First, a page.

This work was partially founded by Italian Ministry of Health (Ricerca Corrente 2024) and supported by Associazione Italiana Ricerca sul Cancro (AIRC) Grant 5 × mille ID.9980, (FM, MF, and AN); AIRC and Fondazione CaRiCal co-financed Multi-Unit Regional Grant 2014 n.16695 (to FM); Italian Ministry of Health 5 × 1000 funds 2014 (to CG), 2016 (CG), 2018 (to AA) and 2020 (to CG and PM); Associazione Italiana contro le Leucemie-Linfomi e Mieloma (AIL, Cosenza, to FF); and Gilead fellowship program 2016 (MC) and 2017 (CG). The research reported in the paper was partially supported by the PNRR projects “FAIR (PE00000013) – Spoke 9” and “Tech4You (ECS00000009) – Spoke 6”, under the NRRP MUR program funded by the NextGenerationEU – The National Plan for NRRP Complementary Investments (PNC, established with the decree-law 6 May 2021, n. 59, converted by law n. 101 of 2021) in the call for the funding of research initiatives for technologies and innovative trajectories in the health and care sectors (Directorial Decree n. 931 of 06-06-2022) – project n. PNC0000003 – AdvaNced Technologies for Human-centrEd Medicine (project acronym: ANTHEM). This work reflects only the authors’ views and opinions, neither the Ministry for University and Research nor the European Commission can be considered responsible for them.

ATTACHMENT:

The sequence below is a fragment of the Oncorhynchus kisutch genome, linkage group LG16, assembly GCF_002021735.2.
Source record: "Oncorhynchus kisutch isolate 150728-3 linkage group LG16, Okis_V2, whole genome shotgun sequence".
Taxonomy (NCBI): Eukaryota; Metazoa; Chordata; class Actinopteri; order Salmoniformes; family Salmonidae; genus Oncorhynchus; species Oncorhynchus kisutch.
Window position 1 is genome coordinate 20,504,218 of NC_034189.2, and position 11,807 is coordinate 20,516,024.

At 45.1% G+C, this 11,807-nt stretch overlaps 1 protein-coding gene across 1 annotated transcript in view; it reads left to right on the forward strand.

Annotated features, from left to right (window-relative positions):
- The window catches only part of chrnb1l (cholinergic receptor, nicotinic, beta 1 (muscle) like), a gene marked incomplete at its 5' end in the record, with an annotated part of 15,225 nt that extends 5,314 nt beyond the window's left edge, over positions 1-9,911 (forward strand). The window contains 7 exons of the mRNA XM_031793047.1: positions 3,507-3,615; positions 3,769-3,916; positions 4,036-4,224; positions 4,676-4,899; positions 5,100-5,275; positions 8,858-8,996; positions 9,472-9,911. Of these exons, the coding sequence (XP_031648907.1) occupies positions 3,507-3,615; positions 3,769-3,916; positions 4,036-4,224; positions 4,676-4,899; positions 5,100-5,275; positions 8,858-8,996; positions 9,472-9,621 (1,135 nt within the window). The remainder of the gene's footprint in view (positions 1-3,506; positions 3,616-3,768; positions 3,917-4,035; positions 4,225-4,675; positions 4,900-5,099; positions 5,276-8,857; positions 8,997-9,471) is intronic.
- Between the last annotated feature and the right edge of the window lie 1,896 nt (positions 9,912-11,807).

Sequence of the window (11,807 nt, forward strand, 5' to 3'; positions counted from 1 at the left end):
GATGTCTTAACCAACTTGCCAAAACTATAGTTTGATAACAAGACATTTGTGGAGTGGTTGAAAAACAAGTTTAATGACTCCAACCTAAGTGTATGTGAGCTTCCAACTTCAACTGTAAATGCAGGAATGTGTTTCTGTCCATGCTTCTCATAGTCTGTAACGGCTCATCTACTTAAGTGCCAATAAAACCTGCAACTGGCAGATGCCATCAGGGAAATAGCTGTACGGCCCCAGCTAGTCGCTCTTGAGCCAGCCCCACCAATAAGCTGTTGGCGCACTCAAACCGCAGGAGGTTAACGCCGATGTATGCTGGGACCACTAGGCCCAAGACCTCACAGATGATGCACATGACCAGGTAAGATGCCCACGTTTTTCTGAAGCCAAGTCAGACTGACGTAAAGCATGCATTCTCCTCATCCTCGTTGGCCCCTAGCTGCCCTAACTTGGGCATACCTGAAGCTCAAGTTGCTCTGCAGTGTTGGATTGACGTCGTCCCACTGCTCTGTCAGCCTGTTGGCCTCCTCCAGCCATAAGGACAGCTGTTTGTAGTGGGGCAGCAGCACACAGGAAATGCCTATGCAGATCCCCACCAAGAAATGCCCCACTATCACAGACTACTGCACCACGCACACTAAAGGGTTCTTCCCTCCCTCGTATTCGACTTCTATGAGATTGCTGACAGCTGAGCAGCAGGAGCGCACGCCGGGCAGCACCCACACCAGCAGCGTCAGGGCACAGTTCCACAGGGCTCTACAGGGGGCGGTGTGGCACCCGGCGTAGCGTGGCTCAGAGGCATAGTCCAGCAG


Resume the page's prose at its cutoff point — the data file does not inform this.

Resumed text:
In addition to the listed authors, the following investigators participated in this study as part of the Gruppo Italiano Studio Linfomi (GISL): Gianni Quintana, Divisione di Ematologia, Presidio Ospedaliero “A.Perrino”, Brindisi; Giovanni Bertoldero, Dipartimento di Oncologia, Ospedale Civile, Noale, Venezia; Paolo Di Tonno, Dipartimento di Ematologia, Ospedale di Venere, Bari; Robin Foà and Francesca R Mauro, Divisione di Ematologia, Università La Sapienza, Roma; Nicola Di Renzo, Unità di Ematologia, Ospedale Vito Fazzi, Lecce; Maria Cristina Cox, Ematologia, Azienda Ospedaliera Sant’Andrea, Università La Sapienza, Roma; Stefano Molica, Dipartimento di Oncologia ed Ematologia, Pugliese-Ciaccio Hospital, Catanzaro; Attilio Guarini, Unità di Ematologia e Trapianto di Cellule Staminali, Istituto di Oncologia “Giovanni Paolo II”, Bari; Antonio Abbadessa, Unità Operativa Complessa di Oncoematologia Ospedale “S. Anna e S. Sebastiano”, Caserta; Francesco Iuliano, Unità Operativa Complessa di Oncologia, Ospedale Giannettasio, Rossano Calabro, Cosenza; Omar Racchi, Ospedale Villa Scassi Sampierdarena, Genova; Mauro Spriano, Ematologia, IRCCS Policlinico San Martino, Genova; Felicetto Ferrara, Divisione di Ematologia, Ospedale Cardarelli, Napoli; Monica Crugnola, Ematologia, CTMO, Azienda Ospedaliera Universitaria di Parma; Alessandro Andriani, Dipartimento di Ematologia, Ospedale Nuovo Regina Margherita, Roma; Nicola Cascavilla, Unità di Ematologia e Trapianto di Cellule Staminali, IRCCS Ospedale Casa Sollievo della Sofferenza, San Giovanni Rotondo; Lucia Ciuffreda, Unità di Ematologia, Ospedale San Nicola Pellegrino, Trani; Graziella Pinotti, Unità Operativa Oncologia Medica, Ospedale di Circolo Fondazione Macchi, Varese; Anna Pascarella, Unità Operativa di Ematologia, Ospedale dell’Angelo; Venezia-Mestre, Maria Grazia Lipari, Divisione di Ematologia, Ospedale Policlinico, Palermo; Francesco Merli, Unità Operativa di Ematologia, Azienda Ospedaliera Maria Nuova; Reggio Emilia, Luca Baldini Istituto di Ricovero e Cura a Carattere Scientifico Cà Granda-Maggiore Policlinico, Milano; Caterina Musolino, Divisione di Ematologia, Università di Messina; Agostino Cortelezzi, Ematologia and Centro Trapianti Midollo Osseo, Foundation IRCCS Ca’ Granda Ospedale Maggiore Policlinico, Milano; Francesco Angrilli, Dipartimento di Ematologia, Ospedale Santo Spirito, Pescara; Ugo Consoli, Unità Operativa Semplice di Emato-Oncologia, Ospedale Garibaldi-Nesima, Catania; Gianluca Festini, Centro di Riferimento Ematologico-Seconda Medicina, Azienda Ospedaliero-Universitaria; Ospedali Riuniti, Trieste, Giuseppe Longo, Unità di Ematologia, Ospedale San Vincenzo, Taormina; Daniele Vallisa and Annalisa Arcari, Unità di Ematologia, Dipartimento di Onco-Ematologia, Guglielmo da Saliceto Hospital, Piacenza; Francesco Di Raimondo and Annalisa Chiarenza, Divisione di Ematologia, Università di Catania Ospedale Ferrarotto, Catania; Iolanda Vincelli, Unità di Ematologia, Azienda Ospedaliera of Reggio Calabria; Donato Mannina, Divisione di Ematologia, Ospedale Papardo, Messina, Italy. For Each Institution, the Ethics Review Committee that approved the protocol is listed below. Unità di Ematologia e Trapianto di Cellule Staminali, Istituto di Oncologia “Giovanni Paolo II”, Bari comitato etico Istituto di Oncologia “Giovanni Paolo II”, di Bari, Italy; Dipartimento di Ematologia, Ospedale di Venere, Bari comitato etico Ospedale di Venere, Bari, Italy; Unità Operativa Complessa Ematologia e Trapianto, Ospedale “Mons. R. Dimiccoli” - Barletta comitato etico Ospedale “Mons. R. Dimiccoli” - Barletta, Italy Divisione di Ematologia, Presidio Ospedaliero “A. Perrino”, Brindisi comitato etico Presidio Ospedaliero “A. Perrino”, Brindisi, Italy; Unità Operativa Complessa di Oncoematologia Ospedale “S. Anna e S. Sebastiano”, Caserta comitato etico Ospedale “S. Anna e S. Sebastiano”, Caserta, Italy; Divisione di Ematologia, Università di Catania Ospedale Ferrarotto, Catania comitato etico Ospedale Ferrarotto, Catania, Italy; Unità Operativa Complessa di Emato-Oncologia, Ospedale Garibaldi-Nesima, Catania comitato etico Ospedale Garibaldi - Nesima, Catania, Italy; Dipartimento di Oncologia ed Ematologia, Pugliese-Ciaccio Hospital, Catanzaro comitato etico Pugliese-Ciaccio Hospital, Catanzaro, Italy; Unità Operativa Complessa di Ematologia, Azienda Ospedaliera Cosenza comitato etico Azienda Ospedaliera Cosenza, Italy; Unità Operativa Complessa di Oncologia, Ospedale Giannettasio, Rossano Calabro, Cosenza comitato etico Ospedale Giannettasio, Rossano Calabro, Italy; Divisione di Ematologia, Ospedale Policlinico, Palermo, comitato etico Ospedale Policlinico, Palermo, Italy; Ematologia ospedale Goretti, Latina comitato etico ospedale Goretti, Latina, Italy, Clinica Ematologica, DIMI, Genova, comitato etico IRCCS Ospedale Policlinico San Martino, Genova, Italy; Oncologia medica C IRCCS Ospedale Policlinico San Martino, Genoa, Italy comitato etico IRCCS Ospedale Policlinico San Martino, Genova, Italy; Ospedale Villa Scassi Sampierdarena, Genova comitato etico Ospedale Villa Scassi, Genova, Italy; Ematologia, Azienda Ospedaliera San Martino, Genova comitato etico IRCCS Policlinico San Martino, Genova, Italy; Unità di Ematologia, Ospedale Vito Fazzi, Lecce comitato etico Ospedale Vito Fazzi, Lecce, Italy; Unità Operativa Complessa di Ematologia Ospedale di Matera comitato etico Ospedale di Matera, Italy; Divisione di Ematologia, Ospedale Papardo, Messina, Italy comitato etico Ospedale Papardo, Messina, Italy; Divisione di Ematologia, Università di Messina comitato etico Ospedale di Messina, Italy; Ematologia and Centro Trapianti Midollo Osseo, Foundation IRCCS Ca’ Granda Ospedale Maggiore Policlinico, Milano comitato etico Ospedale Maggiore Policlinico di Milano, Italy; Dipartimento di Oncologia, Ospedale Civile, Noale, Venezia comitato etico Ospedale Civile, Noale, Italy; Oncoematologia Policlinico di Modena comitato etico provinciale di Modena Italy; Divisione di Ematologia, Ospedale Cardarelli, Napoli comitato etico Ospedale Cardarelli, Napoli, Italy; Ematologia, Centro Trapianti Midollo Osseo, Azienda Ospedaliera Universitaria di Parma comitato etico Azienda Ospedaliera Universitaria di Parma, Italy; Dipartimento di Ematologia, Ospedale Santo Spirito, Pescara comitato etico Ospedale Santo Spirito, Pescara, Italy; Unità di Ematologia, Dipartimento di Onco-Ematologia, Guglielmo da Saliceto Hospital, Piacenza comitato etico Guglielmo da Saliceto Hospital, Piacenza, Italy; Unità di Ematologia, Azienda Ospedaliera of Reggio Calabria comitato etico Azienda Ospedaliera of Reggio Calabria, Italy; Unità Operativa di Ematologia, Azienda Ospedaliera Maria Nuova, Reggio Emilia comitato etico Azienda Ospedaliera Maria Nuova, Reggio Emilia, Italy; Unità Operativa Complessa di Ematologia e Trapianto di Cellule Staminali IRCCS-CROB di Rionero in Vulture, Potenza comitato etico IRCCS-CROB di Rionero in Vulture, Italy; Dipartimento di Ematologia, Ospedale Nuovo Regina Margherita, Roma comitato etico Ospedale Nuovo Regina Margherita, Roma, Italy; Ematologia, Azienda Ospedaliera Sant’Andrea, Università La Sapienza, Roma comitato etico Azienda Ospedaliera Sant’Andrea, Roma, Italy; Divisione di Ematologia, Università La Sapienza, Roma comitato etico Università La Sapienza, Roma, Italy; Unità di Ematologia e Trapianto di Cellule Staminali, IRCCS Ospedale Casa Sollievo della Sofferenza, San Giovanni Rotondo comitato etico IRCCS Ospedale Casa Sollievo della Sofferenza, San Giovanni Rotondo, Italy; Unità di Ematologia, Ospedale San Vincenzo, Taormina, comitato etico Ospedale San Vincenzo, Taormina, Italy; Unità di Ematologia, Ospedale San Nicola Pellegrino, Trani comitato etico Ospedale San Nicola Pellegrino, Trani, Italy; Centro di Riferimento Ematologico-Seconda Medicina, Azienda Ospedaliero-Universitaria, Ospedali Riuniti, Trieste comitato etico Ospedali Riuniti, Trieste, Italy; Unità Operativa Oncologia Medica, Ospedale di Circolo Fondazione Macchi, Varese comitato etico Ospedale di Circolo Fondazione Macchi, Varese, Italy; Unità Operativa di Ematologia, Ospedale dell’Angelo, Venezia-Mestre comitato etico Ospedale dell’Angelo, Venezia-Mestre, Italy; IRCCS Cà Granda-Maggiore Policlinico, Milano comitato etico Policlinico, Milano, Italy.